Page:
There has been a dramatic increase in the dropout rate from counseling to endorsement between early September 2010 and now.  The dropout rate has gone from the low 30% range to the low 40% range.  If the dropout (or its corollary, the conversion rate) remained the same as last fiscal year, expectations would be for about 80,000 endorsements this fiscal year rather than less than 73,000.  Imagine a 10% increase in endorsements with no additional marketing effort and no additional marketing cost.
     
    Has counseling actually succeeded at weeding out the 5% who would be expected to default?  Did they discover it is closer to 10% and effectively got rid of that entire group?  Why is it that none of the industry leaders described the important role counseling plays in mitigating defaults?  Are they ignoring the dropout rate or is it that they have little to no confidence that counseling is capable of doing that job?
     
    If counseling was actually achieving real results on default related issues, why is there no significant rise in voluntary set asides for taxes and insurance?  For a product with an over 90% satisfaction rate, why would we allow this situation to persist unless the new protocol is effectively mitigating contingent losses from defaults?  Let it stay the way it is if it is mitigating defaults in an effective and efficient way.  BUT it is hard to believe that this job would be more effectively handled by anyone other than lenders.  It is their contingent liability not that of counseling.  Who will do the better job?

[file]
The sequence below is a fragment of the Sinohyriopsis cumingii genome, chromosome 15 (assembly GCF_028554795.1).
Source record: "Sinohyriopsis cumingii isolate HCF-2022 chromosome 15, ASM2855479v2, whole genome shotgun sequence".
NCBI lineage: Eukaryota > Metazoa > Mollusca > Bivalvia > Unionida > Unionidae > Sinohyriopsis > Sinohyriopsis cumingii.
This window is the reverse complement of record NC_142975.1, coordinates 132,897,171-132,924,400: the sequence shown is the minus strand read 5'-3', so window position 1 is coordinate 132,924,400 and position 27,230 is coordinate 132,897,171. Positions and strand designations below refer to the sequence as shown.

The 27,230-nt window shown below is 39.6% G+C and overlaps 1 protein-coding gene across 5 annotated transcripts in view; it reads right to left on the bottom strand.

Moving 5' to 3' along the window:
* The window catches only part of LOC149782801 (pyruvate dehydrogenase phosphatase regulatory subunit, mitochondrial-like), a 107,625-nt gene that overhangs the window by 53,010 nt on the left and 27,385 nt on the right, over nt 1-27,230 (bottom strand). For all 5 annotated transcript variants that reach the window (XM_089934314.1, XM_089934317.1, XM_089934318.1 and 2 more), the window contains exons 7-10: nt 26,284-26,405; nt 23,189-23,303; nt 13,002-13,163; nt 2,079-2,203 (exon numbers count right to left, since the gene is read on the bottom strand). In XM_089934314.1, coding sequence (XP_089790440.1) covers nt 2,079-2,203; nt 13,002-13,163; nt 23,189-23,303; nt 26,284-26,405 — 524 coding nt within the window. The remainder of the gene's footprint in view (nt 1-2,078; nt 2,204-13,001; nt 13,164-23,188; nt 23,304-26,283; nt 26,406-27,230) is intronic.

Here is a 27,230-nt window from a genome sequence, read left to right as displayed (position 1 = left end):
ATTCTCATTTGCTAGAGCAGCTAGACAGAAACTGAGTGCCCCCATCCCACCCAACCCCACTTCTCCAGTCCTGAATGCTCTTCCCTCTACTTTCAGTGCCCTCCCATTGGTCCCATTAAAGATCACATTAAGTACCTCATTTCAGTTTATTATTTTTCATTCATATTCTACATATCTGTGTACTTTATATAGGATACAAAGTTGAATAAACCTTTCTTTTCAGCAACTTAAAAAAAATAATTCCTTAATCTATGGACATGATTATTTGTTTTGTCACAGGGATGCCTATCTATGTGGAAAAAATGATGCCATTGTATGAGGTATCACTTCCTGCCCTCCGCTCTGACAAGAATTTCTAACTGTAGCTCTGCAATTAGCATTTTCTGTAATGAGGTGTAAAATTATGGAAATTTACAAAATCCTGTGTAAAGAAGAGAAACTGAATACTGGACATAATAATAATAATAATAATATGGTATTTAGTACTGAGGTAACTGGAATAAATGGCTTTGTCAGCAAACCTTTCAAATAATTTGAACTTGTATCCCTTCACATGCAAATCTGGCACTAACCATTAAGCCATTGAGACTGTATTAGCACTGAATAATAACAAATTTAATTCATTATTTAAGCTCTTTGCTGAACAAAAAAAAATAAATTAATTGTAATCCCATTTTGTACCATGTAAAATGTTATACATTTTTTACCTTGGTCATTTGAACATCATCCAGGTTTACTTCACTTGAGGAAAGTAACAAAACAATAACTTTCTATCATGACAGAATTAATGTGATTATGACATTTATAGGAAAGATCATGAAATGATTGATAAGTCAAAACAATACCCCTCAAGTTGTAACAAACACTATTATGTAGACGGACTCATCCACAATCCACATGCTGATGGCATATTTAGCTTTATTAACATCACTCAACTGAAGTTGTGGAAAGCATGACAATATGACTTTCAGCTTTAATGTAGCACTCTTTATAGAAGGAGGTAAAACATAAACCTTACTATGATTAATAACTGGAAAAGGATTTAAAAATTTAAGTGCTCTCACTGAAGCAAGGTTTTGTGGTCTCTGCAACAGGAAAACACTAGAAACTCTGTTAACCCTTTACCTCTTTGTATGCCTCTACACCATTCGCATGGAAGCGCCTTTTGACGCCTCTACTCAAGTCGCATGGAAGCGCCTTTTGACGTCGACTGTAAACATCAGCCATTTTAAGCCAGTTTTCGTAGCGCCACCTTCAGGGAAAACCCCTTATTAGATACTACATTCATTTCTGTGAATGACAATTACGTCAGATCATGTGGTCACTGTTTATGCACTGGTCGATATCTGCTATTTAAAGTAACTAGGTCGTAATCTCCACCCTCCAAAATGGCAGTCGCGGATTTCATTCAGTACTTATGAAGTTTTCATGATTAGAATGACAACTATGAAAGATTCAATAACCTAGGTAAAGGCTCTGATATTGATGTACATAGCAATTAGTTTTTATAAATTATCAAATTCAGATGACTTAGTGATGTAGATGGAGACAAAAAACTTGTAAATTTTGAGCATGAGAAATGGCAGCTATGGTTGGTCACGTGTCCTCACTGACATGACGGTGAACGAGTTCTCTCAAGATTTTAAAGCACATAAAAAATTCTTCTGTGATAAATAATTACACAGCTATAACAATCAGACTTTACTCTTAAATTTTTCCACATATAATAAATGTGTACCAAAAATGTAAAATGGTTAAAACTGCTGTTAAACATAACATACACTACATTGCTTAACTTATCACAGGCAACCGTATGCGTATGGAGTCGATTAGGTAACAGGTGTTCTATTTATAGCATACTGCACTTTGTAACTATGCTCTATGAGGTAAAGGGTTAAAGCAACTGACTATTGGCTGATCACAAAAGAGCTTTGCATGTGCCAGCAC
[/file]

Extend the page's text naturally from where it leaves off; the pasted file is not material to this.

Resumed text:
The best way to minimize contingent liabilities for defaults is to 1) identify the characteristics of those who default; 2) allow the lenders do objective testing to separate out those who are most likely to default based on the characteristics indicated in the first step; 3) determine through verification if there are mitigating factors which would nullify any concern about default or allow for less stringent action than described hereafter; 4) modify the payouts or mandate set asides for taxes and insurance, 5) if nothing else works decline the application.  To modify the HECM features will take approval by HUD.  Unlike prior suggestions, mandatory set asides should not exceed the period from closing through anticipated assignment as if a full draw lump sum has been taken at closing.

  • As a CPA, the words of Mr. John Lunde ring true just on the surface.  Mr. Ryan LaRose is also right to describe the need to look into the results servicers are achieving through their remedial work with those in default.  Mr. Marc Helm as a full service lender should be quite concerned about defaults and makes an excellent point about communicating with the borrower.  The point Mr. Steve Irwin brings up about gathering all relevant data HUD has related to defaults is both crucial and critical to this type of analysis. 
     
    Kudos to all for bringing up so many good points EXCEPT ONE.